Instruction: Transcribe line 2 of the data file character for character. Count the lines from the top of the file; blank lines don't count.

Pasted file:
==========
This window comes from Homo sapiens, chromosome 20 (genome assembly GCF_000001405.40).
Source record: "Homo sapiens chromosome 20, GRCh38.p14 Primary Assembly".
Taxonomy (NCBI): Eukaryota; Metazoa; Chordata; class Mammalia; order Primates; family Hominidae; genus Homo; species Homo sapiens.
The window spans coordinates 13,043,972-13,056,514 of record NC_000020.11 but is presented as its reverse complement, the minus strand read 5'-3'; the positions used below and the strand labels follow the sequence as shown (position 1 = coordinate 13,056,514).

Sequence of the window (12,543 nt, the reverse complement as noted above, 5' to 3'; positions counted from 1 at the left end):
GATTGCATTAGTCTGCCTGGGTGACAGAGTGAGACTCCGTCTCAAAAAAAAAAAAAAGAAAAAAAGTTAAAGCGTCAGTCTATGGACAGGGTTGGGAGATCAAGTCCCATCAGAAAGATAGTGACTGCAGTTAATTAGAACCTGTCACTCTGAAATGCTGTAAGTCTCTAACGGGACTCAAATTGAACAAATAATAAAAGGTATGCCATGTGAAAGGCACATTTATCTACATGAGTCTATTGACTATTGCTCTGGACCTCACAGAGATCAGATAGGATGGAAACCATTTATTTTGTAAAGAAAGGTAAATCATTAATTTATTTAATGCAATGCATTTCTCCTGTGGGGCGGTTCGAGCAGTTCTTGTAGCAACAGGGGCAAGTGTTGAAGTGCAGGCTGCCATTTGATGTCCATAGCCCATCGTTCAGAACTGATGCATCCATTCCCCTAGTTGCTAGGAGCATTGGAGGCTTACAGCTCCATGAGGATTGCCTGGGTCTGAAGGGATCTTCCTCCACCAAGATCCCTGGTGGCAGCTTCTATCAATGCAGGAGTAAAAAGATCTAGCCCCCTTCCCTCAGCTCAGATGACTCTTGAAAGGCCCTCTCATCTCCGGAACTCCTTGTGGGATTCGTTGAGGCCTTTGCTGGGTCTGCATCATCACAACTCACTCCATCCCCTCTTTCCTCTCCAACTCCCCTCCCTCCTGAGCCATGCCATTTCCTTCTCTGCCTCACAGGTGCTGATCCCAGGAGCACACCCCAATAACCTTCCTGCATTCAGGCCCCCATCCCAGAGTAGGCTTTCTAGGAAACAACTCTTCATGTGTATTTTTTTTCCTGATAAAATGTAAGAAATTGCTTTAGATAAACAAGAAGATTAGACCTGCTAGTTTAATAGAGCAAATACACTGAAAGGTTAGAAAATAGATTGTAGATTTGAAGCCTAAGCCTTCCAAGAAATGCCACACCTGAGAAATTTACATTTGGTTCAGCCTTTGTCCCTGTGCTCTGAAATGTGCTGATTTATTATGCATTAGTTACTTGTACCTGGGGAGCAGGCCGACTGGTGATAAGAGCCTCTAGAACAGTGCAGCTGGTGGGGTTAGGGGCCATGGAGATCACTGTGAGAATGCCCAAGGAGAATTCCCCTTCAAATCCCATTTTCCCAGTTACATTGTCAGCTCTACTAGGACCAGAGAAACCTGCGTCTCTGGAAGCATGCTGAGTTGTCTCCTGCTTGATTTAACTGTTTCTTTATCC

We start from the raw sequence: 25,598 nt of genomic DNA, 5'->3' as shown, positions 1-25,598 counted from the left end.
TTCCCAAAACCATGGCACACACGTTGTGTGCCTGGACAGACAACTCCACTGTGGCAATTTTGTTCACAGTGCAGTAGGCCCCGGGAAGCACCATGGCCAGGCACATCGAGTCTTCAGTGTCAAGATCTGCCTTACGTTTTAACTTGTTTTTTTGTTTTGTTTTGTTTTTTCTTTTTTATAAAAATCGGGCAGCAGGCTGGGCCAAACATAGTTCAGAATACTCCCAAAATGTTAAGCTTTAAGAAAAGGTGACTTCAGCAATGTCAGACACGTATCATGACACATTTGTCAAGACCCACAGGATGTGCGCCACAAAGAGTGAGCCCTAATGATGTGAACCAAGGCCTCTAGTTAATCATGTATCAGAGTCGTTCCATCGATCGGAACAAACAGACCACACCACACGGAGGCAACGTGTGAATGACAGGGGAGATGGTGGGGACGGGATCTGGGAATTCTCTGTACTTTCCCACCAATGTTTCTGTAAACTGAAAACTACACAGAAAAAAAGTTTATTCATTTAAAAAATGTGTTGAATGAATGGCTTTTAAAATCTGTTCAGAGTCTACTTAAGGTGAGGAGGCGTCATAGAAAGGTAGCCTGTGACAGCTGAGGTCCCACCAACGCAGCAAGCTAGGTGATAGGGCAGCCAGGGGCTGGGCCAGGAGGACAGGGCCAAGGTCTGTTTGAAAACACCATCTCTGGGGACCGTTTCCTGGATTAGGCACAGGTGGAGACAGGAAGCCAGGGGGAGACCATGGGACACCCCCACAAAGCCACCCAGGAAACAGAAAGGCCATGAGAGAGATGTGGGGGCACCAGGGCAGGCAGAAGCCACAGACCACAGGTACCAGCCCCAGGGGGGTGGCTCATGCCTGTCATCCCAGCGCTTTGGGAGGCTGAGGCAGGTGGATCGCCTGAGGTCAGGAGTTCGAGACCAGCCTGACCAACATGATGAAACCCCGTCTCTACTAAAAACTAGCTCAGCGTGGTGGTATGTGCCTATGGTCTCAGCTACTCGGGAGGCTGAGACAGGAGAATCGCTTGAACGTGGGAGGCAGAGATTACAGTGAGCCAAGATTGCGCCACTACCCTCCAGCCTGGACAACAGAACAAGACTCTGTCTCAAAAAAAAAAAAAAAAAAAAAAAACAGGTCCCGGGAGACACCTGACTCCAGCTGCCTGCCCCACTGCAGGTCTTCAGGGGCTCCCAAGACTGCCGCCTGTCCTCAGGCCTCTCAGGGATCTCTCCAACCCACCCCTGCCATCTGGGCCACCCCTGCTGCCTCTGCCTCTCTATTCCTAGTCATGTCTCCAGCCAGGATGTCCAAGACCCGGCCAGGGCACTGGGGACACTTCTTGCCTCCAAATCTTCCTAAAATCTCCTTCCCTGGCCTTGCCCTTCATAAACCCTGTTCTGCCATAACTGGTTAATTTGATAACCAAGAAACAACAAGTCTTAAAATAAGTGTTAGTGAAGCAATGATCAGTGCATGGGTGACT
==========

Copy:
Source record: "Homo sapiens chromosome 20, GRCh38.p14 Primary Assembly".